“It is no coincidence that the whole push to get US recognition of the Golan Heights began with a visit to Israel by Bolton in January, when Netanyahu made his first public appeal to the US for recognition of Israel’s sovereignty over the strategic plateau. Bolton was also key in getting Trump to back away from promises to withdraw US troops from Syria, and has long been very sceptical of the reality of a two-state solution for solving the Palestinian issue.”
Korean peninsula: more flexibility?
In North Korea, state media have so far not been observed to cover the developments. But the North is likely to welcome Mr Bolton’s departure, given that he has long been a target of its ire.
In the past, the North’s media have fiercely attacked him as “a security-destroying adviser”, a “warmonger,” a “structurally defective guy” and a “human defect” that “deserves an earlier vanishing.”
But the view today from South Korea’s state news agency Yonhap is that Mr Bolton’s departure “may bring flexibility to the upcoming nuclear talks with North Korea but could undercut efforts to achieve the regime’s complete denuclearisation.”
Mr Bolton’s removal comes as the United States and the North are expected to resume their nuclear talks later this month amid tension caused by military exercises in the South.
Venezuela: source of pressure
Venezuelan pro-government newspaper Ultimas Notocias quotes Vice-President for Economy Tareck El Aissami as saying on Twitter that Bolton was the one who “lied the most about our people and caused them most damage”.
“Historical truth defeated the demons of war,” the politician tweeted.
Ultimas Notocias also notes that Secretary of State Mike Pompeo has said that US foreign policy towards Venezuela “will not change, thus economic, financial and commercial blockades against the country will remain”.
Venezuela’s news website Tal Cual believes John Bolton “was a key element in the US government’s pressure campaign against the Nicolas Maduro’s regime. His critical role was that he was considered by many officials as a spokesman for the Venezuelan opposition.”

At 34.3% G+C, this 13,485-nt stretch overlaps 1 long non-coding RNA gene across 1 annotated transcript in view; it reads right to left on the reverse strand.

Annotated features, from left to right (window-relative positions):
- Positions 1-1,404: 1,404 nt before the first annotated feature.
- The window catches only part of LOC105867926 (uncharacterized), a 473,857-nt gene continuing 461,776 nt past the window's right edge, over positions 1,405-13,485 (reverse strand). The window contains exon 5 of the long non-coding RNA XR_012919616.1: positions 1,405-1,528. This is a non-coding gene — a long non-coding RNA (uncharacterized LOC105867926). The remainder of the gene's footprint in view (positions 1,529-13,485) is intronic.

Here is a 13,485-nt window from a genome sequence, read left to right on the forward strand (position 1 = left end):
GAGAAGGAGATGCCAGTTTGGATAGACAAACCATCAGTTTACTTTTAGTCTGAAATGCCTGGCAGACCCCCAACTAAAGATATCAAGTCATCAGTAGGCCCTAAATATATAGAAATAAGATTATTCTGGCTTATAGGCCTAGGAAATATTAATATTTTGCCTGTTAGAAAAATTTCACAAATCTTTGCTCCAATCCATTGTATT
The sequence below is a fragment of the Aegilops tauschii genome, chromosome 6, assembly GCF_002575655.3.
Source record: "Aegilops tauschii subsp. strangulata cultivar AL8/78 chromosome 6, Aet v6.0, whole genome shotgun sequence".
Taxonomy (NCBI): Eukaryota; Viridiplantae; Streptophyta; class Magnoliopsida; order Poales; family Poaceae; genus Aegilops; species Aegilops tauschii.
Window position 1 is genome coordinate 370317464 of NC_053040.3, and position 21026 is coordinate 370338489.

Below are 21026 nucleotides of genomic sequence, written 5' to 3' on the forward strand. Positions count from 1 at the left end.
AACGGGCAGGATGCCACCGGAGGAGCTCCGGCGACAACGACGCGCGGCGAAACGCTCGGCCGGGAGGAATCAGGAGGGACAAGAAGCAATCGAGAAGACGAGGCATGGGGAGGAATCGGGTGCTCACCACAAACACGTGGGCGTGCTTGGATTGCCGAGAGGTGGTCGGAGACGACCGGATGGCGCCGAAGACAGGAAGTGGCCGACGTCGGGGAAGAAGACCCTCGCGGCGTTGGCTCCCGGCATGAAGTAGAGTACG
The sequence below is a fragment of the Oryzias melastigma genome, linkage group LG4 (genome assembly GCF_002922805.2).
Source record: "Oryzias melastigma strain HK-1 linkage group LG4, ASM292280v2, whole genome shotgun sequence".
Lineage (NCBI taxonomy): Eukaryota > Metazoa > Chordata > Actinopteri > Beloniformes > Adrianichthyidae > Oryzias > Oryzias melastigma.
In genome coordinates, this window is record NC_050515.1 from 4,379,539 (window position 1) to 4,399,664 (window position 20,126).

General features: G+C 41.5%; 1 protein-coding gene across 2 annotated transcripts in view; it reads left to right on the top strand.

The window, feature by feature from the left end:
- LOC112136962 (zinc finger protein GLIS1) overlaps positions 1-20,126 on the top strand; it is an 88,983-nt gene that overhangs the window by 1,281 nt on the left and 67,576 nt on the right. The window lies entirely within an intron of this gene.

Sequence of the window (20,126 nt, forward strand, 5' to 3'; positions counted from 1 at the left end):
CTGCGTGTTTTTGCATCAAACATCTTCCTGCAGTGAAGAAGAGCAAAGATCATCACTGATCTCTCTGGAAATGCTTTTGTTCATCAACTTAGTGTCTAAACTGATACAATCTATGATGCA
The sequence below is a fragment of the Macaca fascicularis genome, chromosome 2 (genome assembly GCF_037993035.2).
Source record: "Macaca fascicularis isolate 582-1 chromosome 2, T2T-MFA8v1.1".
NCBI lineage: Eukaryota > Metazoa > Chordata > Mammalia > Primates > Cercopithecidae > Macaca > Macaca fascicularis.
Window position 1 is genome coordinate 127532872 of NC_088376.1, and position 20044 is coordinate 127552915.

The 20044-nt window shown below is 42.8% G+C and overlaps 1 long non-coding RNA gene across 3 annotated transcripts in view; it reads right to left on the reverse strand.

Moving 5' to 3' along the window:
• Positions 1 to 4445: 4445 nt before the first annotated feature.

Middle East: missiles and sanctions
Turkey’s nationalist Sozcu newspaper highlights the tension that has grown between Ankara and Washington over the purchase of Russian S-400 air defence missiles – and puts the blame on John Bolton.
“One of the most important subjects that Trump disagreed with Bolton over was in relation to Turkey. And one of the names that led the camp that defended imposing harsh sanctions against Turkey as part of the Countering America’s Adversaries Through Sanctions Act (CAATSA) was John Bolton, along with Secretary of State Mike Pompeo,” it notes.
In Lebanon, Samih Saab of the Al-Nahar newspaper declares: “On the road between Washington and Tehran, John Bolton fell.”
He says Mr Bolton “was the one who convinced Trump to re-impose sanctions and put the ‘utmost pressure’ on Iran”.
Iran is suffering from an economic war, but the regime has not fallen, he says. “And this has presented Trump with difficult options”.
BBC Monitoring reports and analyses news from TV, radio, web and print media around the world. You can follow BBC Monitoring on Twitter and Facebook.